Wednesday, 24 September 2014

The Regent's Park Skating Tragedy

You can't sift through skating history without coming upon tale after tale of "fancy" and pleasure skaters alike meeting tragedy by falling through the ice, especially in eras of long ago when the great outdoors was the only option for outdoor skaters. However, of the many quite frankly grim tales out there none is as dreadful as the Regent's Park Skating Tragedy.

On January 15, 1867 at approximately 3:30 in the afternoon, hundreds of skaters flocked to the frozen lake in the southwest corner of Regent's Park in London, England. In the Victorian era, not only was skating incredibly popular among people of means but the hot spots to skate were advertised in newspapers and Regent's Park was certainly one of these meccas for locals looking to catch an edge. On that frigid January day, skaters chose not to heed warnings of danger after they were clearly warned of thin ice but made the decision to go skate anyway. In fact, they were even told the ice had broken the day before and twenty one people had plunged into the icy lake. They were rescued by 'icemen' (stewards) of the Skating Club which used to lake on which to practice.

Close to the banks of the lake, the ice began to weaken under the weight of the large crowd and cracked. Anywhere from one hundred fifty to five hundred skaters (all four sources I cited in researching this blog provided varying numbers) plunged into twelve inches of frigid water. So, now you have all of these people in the incredibly freezing water wearing bulky Victorian garb and ice skates, many of whom can't swim. Keep in mind this wasn't our generation. I took swimming lessons when I was younger and am by no means a strong swimmer but I'd like to think I'd hopefully be a competent enough swimmer to save myself in a life or death situation. In icy winter waters in heavy clothing wearing skates though? I don't know. In that era, it wasn't uncommon for many people to have no clue how to swim. Police and doctors nearby rushed to the scene. Many on shore broke branches off trees or offered ropes to those struggling in the subzero water and a local boat builder even launched a vessel from the shore to aid victims battling what we now know to be hypothermia while they clung to ice floes. Those rescued were taken to hospitals, their homes and workhouses in the area. Sadly, for many it was simply too late.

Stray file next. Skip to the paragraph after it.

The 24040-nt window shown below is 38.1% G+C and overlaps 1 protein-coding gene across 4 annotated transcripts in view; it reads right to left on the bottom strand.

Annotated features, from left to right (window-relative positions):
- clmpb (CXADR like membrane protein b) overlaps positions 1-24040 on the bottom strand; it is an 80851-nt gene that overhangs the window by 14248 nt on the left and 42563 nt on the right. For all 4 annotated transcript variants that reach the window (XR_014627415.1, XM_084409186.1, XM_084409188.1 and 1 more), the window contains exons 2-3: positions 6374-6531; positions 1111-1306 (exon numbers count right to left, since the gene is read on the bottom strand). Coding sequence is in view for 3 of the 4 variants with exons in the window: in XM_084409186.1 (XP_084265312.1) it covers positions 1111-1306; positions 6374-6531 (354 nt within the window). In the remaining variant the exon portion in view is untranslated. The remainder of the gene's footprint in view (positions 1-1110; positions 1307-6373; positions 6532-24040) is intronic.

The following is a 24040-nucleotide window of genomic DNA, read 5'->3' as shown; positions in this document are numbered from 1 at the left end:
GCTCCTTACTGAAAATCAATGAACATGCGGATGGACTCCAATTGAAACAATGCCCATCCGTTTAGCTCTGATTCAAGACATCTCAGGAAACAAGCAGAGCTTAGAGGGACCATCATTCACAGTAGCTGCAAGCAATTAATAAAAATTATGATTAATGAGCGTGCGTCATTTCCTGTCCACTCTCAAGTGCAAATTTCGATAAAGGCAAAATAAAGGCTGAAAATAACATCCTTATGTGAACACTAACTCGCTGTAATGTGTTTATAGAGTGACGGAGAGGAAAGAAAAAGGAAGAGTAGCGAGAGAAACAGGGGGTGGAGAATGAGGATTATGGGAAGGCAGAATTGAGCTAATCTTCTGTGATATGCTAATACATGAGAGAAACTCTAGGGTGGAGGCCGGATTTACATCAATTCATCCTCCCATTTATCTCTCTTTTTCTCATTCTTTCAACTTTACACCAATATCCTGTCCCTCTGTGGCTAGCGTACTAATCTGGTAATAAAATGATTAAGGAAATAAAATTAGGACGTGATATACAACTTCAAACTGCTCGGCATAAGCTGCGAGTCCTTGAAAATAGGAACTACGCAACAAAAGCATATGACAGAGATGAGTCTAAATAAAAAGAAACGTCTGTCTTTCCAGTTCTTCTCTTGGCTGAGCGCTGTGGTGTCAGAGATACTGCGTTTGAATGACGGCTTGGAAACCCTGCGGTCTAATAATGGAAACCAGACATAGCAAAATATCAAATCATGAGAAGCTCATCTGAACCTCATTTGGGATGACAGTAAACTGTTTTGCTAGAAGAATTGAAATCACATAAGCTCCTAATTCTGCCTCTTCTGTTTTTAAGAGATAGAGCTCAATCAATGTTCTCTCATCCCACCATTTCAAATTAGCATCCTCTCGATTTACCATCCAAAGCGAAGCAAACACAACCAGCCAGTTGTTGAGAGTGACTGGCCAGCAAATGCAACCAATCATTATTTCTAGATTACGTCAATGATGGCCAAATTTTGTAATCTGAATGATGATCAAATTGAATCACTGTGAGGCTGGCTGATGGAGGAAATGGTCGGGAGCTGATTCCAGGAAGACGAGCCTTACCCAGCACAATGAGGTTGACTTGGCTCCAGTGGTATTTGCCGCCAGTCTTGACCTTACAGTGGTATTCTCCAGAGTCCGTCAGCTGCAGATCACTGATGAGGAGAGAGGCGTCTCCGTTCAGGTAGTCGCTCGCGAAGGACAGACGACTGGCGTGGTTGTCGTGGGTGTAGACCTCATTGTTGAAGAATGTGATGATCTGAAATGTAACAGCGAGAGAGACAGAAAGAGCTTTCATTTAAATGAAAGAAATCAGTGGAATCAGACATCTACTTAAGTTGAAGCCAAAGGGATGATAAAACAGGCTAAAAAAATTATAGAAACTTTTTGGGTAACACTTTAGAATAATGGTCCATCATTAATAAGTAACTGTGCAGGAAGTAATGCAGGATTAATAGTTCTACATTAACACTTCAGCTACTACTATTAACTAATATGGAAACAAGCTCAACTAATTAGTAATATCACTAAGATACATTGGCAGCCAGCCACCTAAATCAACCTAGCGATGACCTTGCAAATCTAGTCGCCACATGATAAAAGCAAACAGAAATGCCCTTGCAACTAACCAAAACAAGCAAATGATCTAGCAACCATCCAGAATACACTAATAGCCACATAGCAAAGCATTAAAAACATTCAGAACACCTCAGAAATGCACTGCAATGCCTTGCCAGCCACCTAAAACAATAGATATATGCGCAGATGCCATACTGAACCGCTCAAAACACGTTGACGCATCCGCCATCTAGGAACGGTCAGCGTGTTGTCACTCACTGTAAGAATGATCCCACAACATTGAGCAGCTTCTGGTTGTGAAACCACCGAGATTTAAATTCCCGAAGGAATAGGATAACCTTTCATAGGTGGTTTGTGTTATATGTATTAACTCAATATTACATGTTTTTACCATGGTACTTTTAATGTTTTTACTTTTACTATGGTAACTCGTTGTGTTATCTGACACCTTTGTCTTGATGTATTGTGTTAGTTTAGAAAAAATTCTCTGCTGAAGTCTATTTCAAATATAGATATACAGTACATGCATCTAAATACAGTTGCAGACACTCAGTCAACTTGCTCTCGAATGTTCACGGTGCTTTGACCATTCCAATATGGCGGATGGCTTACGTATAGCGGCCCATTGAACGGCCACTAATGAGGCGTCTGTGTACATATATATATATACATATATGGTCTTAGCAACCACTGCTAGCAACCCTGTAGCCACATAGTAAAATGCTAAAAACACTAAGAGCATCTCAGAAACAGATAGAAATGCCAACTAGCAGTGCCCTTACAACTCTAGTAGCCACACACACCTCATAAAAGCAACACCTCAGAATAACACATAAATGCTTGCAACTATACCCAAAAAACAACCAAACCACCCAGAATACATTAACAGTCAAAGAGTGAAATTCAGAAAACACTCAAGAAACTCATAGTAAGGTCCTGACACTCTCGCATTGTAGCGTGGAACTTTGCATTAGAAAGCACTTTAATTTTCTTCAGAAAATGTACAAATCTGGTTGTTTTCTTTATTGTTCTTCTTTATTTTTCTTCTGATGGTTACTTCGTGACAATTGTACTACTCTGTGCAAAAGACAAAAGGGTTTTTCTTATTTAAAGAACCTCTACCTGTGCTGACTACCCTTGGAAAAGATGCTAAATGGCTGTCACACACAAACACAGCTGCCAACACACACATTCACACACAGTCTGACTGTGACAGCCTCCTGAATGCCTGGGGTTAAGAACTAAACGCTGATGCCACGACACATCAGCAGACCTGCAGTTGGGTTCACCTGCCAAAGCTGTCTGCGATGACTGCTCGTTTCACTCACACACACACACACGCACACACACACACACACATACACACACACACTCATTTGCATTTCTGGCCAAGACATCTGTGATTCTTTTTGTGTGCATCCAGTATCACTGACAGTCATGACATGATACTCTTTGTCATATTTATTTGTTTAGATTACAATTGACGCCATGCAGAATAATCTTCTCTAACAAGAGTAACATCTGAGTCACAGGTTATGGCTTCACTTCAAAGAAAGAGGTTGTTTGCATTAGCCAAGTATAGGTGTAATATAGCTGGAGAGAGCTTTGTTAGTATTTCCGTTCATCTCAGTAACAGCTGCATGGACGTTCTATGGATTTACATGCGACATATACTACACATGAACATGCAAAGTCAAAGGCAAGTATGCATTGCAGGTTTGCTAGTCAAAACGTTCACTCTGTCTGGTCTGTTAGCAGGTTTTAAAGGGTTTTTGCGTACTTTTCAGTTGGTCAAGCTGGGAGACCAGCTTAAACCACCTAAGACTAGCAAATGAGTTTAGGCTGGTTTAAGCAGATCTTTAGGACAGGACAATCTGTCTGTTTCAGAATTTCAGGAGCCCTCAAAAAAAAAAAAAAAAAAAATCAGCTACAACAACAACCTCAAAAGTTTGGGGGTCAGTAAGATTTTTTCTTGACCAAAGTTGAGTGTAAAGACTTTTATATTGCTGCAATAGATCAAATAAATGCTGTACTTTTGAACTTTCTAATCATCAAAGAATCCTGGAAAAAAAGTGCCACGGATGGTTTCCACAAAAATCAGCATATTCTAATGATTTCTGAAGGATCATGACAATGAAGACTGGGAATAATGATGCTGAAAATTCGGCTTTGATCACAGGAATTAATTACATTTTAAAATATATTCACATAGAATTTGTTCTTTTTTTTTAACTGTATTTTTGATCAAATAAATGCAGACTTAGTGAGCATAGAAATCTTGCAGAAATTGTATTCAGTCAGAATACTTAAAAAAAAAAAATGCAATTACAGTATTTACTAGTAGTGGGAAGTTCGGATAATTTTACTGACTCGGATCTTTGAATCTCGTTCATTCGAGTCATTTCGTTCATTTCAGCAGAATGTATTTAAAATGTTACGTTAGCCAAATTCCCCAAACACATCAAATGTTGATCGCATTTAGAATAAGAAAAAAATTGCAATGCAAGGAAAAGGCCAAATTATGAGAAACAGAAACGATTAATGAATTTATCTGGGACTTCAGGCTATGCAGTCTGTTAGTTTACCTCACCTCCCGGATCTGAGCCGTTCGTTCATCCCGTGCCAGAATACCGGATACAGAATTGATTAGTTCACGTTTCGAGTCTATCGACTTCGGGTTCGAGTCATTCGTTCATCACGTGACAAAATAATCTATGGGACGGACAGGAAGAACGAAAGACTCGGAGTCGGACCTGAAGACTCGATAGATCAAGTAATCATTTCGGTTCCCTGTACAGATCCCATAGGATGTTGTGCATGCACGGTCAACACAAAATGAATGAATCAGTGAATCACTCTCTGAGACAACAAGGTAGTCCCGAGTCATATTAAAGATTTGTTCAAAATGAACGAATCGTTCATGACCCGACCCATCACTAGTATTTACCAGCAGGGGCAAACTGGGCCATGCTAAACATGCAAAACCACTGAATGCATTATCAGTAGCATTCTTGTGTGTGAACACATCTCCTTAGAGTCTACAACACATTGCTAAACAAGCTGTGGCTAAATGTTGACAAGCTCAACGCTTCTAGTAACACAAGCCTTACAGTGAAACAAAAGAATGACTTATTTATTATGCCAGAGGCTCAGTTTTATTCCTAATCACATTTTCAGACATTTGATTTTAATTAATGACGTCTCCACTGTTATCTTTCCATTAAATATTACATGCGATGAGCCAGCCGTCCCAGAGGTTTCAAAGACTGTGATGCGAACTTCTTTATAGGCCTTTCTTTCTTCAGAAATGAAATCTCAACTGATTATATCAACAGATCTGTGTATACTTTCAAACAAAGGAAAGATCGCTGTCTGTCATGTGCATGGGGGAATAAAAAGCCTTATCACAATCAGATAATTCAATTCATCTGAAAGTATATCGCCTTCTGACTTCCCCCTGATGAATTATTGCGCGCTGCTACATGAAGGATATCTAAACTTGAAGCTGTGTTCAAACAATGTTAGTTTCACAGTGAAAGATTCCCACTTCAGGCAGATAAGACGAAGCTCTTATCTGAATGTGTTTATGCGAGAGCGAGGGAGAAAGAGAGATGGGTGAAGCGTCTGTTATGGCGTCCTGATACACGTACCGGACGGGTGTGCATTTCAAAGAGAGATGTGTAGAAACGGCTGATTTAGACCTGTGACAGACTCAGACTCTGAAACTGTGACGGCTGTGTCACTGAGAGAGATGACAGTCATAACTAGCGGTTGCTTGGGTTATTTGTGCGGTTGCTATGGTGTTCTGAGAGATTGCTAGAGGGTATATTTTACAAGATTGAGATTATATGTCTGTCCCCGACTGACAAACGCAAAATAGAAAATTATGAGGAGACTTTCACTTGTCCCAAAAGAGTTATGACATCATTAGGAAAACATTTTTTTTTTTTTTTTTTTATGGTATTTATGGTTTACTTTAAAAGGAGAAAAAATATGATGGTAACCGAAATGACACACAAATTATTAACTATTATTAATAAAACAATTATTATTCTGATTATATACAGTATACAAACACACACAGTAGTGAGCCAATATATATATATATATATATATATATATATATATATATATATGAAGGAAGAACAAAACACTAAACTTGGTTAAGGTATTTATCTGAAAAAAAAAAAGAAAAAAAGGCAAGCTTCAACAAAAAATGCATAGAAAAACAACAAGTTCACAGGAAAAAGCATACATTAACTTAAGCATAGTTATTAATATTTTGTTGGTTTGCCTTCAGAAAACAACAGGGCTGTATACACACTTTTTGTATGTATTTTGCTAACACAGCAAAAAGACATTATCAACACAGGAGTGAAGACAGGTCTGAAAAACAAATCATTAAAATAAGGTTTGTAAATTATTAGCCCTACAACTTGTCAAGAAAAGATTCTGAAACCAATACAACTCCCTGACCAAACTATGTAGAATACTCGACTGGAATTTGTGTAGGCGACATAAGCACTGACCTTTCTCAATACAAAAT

Recovering the bodies of those who hadn't survived the tragedy proved immensely difficult as the ice quickly froze over again. Channels had to be cut in the ice and after a week of recovery efforts, a total of forty bodies were recovered from the lake. That's almost a quarter of the people that went skating that day if you go by the number of two hundred reported by most sources and you know what? As horrible as that number is it is remarkable it wasn't worse. The skaters were ultimately blamed for their decision to skate despite being warned of thin ice but it came out after the fact that park keepers had been breaking the ice around the edges of the lake to provide open water for the water fowl in the area.

A groundskeeper in Regent's Park breaking the ice for the swans in 1933